A bad piece of luck for the Russian market of colored precious stones - and other gems that are not precious stones under the federal law "On Precious Metals and Precious Stones" - was that Russia’s mineral wealth included a great amount of diamonds, which were successfully mined. Against the billion-dollar background of diamond turnover, against the background of giant company ALROSA, all the rules of the federal law "On Precious Metals and Precious Stones" were "sharpened" exclusively for the extraction and turnover of diamonds, as well as all subsequent by-laws and regulations. "Next to the Elephant, the Pug was simply not visible."

Meanwhile, though it was obvious to experts that only diamonds are worth something in any form and quality, including the application of some of them for technical purposes, it was not obvious for legislators. The legislators did not seem to know about the fact that all other colored gems have any significant value only when they reach a certain quality (although this was not so, of course, they did know it, but most of the law was written in the Assay Chamber of Russia, which did it for its own convenience). Yes, Article 22 of this law has a notion of precious stones "unsuitable for production of jewelry and other products", but the by-laws defining what exactly belongs to this notion reduced to zero any chances for free turnover of inexpensive stones de-facto attributing them to precious stones by their name.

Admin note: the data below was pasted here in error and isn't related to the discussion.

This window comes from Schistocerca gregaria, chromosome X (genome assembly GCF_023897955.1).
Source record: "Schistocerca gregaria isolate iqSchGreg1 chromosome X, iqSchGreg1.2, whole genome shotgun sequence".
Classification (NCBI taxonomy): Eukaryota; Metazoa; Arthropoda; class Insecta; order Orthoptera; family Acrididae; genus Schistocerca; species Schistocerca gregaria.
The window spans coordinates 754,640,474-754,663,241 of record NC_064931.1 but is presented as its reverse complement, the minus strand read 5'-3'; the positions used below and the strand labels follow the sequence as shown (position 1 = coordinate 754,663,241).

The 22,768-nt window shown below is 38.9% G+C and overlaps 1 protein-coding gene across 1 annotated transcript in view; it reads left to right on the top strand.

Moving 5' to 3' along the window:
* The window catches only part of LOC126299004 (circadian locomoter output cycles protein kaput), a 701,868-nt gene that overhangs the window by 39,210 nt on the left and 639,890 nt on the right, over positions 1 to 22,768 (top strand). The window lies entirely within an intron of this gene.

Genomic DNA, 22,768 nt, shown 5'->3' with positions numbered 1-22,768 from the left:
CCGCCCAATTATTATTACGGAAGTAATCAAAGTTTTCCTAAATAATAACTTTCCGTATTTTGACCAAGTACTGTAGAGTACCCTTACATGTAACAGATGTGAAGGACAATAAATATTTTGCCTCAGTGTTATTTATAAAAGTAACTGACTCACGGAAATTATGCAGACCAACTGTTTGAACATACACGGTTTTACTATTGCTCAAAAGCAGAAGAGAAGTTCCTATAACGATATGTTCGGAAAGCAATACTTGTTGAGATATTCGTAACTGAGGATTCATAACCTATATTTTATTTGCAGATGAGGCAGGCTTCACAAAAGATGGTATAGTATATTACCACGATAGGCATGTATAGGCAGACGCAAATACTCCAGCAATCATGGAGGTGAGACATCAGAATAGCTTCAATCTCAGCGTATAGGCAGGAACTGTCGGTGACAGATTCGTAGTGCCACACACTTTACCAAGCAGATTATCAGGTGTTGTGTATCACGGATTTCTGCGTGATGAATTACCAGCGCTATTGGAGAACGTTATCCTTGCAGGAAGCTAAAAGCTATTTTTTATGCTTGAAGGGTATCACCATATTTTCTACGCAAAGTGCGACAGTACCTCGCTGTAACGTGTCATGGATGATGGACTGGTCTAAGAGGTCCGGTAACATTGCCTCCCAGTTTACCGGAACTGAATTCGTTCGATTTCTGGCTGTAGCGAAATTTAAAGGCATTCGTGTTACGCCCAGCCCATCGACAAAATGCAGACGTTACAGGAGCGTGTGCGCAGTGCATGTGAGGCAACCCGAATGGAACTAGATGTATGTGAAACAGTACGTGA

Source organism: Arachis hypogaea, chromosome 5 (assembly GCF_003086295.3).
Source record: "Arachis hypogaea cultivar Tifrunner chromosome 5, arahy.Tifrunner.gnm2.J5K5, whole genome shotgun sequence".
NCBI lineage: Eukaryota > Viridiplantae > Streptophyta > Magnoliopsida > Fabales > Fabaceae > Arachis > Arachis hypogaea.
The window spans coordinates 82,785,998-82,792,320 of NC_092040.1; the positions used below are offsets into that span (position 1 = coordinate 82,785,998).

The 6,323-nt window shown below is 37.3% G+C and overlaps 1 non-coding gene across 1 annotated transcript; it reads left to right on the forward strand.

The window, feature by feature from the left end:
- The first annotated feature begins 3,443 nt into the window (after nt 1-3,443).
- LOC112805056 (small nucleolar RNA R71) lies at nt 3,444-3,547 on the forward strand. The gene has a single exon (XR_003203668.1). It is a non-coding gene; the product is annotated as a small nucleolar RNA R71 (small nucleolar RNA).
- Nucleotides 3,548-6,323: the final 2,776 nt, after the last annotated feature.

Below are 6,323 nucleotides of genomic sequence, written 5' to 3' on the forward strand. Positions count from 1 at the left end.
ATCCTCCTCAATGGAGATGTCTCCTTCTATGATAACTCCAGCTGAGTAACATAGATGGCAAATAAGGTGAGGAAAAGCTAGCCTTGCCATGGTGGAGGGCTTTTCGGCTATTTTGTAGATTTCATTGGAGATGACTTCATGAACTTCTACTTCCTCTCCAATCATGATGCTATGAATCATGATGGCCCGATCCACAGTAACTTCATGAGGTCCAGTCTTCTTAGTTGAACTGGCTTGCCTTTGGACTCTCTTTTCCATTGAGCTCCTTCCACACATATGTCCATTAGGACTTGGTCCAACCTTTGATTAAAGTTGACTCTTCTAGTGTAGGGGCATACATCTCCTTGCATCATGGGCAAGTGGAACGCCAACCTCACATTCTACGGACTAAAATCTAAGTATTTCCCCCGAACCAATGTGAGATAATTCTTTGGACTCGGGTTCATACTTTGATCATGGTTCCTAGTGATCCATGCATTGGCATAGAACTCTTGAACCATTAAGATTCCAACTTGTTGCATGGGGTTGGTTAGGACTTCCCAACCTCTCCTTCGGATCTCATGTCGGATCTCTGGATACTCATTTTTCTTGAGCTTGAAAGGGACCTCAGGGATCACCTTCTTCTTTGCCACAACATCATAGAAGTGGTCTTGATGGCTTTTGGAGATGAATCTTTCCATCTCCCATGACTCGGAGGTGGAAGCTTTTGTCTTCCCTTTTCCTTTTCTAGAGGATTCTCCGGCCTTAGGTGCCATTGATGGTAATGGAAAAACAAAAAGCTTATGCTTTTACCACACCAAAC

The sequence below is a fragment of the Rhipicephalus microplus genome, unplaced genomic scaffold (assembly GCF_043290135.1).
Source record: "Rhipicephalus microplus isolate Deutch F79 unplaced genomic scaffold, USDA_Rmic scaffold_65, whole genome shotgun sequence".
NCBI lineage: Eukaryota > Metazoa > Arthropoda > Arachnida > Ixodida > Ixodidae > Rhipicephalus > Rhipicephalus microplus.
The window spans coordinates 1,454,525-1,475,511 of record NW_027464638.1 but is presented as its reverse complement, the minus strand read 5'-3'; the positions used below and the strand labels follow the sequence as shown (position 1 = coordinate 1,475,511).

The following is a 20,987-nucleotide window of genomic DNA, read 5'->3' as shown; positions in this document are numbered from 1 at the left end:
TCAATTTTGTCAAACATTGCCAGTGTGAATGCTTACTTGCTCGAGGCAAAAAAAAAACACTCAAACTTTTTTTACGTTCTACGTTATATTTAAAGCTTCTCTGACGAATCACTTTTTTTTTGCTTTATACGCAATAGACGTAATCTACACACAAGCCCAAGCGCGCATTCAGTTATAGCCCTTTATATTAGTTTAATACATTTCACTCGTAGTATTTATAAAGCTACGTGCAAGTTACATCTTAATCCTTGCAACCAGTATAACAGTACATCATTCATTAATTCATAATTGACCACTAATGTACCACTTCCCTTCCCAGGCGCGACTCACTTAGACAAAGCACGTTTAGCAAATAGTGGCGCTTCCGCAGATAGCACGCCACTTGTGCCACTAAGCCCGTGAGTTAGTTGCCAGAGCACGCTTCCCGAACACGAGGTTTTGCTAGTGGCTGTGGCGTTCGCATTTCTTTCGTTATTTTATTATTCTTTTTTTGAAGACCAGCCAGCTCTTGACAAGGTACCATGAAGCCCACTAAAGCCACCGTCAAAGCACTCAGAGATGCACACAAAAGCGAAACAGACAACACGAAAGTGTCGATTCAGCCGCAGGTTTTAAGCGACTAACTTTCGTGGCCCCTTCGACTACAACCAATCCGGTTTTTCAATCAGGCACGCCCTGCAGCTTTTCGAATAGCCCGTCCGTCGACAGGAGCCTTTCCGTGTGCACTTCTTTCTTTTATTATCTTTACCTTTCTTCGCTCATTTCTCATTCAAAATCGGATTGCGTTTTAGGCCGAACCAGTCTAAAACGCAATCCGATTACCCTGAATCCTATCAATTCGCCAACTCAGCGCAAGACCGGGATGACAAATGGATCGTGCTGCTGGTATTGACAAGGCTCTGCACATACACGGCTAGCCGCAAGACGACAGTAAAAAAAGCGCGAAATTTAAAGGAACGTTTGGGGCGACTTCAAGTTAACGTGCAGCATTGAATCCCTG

Another problem for the development of the Russian market of precious stones was their perception in the federal law "On Precious Metals and Precious Stones" and in all subsequent regulations as raw materials exclusively for the lapidary industry. That is, the perception of precious (and at the same time of "semi-precious") stones was about the same as, say, the perception of oil. What is oil suitable for in its crude form? For nothing, but it will be by all means used to make gasoline, kerosene, diesel fuel, or otherwise used by the chemical industry as a raw material. The same is true for precious stones - all of them, according to our legislation, are only raw materials for cutting. The exception includes those unique samples that have a particularly high value and in this case the State itself lays claim to their ownership. However, the law fails to mention that precious stones entirely deprived of unique characteristics may still be viewed as valuable collectibles by millions of buyers and may be in demand from both the domestic and international markets.